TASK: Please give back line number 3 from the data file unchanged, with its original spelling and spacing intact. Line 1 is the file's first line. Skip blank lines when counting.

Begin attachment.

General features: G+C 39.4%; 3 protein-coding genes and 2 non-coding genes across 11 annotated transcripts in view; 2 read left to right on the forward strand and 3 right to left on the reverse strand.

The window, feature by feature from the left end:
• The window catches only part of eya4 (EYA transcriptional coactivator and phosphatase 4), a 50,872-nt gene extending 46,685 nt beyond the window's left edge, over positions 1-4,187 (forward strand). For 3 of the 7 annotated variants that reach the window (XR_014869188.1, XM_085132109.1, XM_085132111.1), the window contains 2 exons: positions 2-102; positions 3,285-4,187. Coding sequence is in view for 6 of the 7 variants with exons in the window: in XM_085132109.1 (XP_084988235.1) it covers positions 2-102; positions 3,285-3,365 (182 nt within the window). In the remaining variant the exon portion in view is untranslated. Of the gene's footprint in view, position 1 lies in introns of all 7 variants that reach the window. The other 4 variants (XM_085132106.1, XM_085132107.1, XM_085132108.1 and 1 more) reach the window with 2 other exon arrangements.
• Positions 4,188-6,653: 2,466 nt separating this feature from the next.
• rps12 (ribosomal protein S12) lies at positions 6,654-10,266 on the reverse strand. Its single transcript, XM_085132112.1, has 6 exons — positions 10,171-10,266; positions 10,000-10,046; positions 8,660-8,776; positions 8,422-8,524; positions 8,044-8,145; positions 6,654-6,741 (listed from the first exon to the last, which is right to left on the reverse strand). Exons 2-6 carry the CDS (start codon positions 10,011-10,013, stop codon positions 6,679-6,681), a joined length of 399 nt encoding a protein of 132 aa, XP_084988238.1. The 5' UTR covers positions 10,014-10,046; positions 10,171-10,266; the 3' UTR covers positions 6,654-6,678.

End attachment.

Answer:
• The window catches only part of eya4 (EYA transcriptional coactivator and phosphatase 4), a 50,872-nt gene extending 46,685 nt beyond the window's left edge, over positions 1-4,187 (forward strand). For 3 of the 7 annotated variants that reach the window (XR_014869188.1, XM_085132109.1, XM_085132111.1), the window contains 2 exons: positions 2-102; positions 3,285-4,187. Coding sequence is in view for 6 of the 7 variants with exons in the window: in XM_085132109.1 (XP_084988235.1) it covers positions 2-102; positions 3,285-3,365 (182 nt within the window). In the remaining variant the exon portion in view is untranslated. Of the gene's footprint in view, position 1 lies in introns of all 7 variants that reach the window. The other 4 variants (XM_085132106.1, XM_085132107.1, XM_085132108.1 and 1 more) reach the window with 2 other exon arrangements.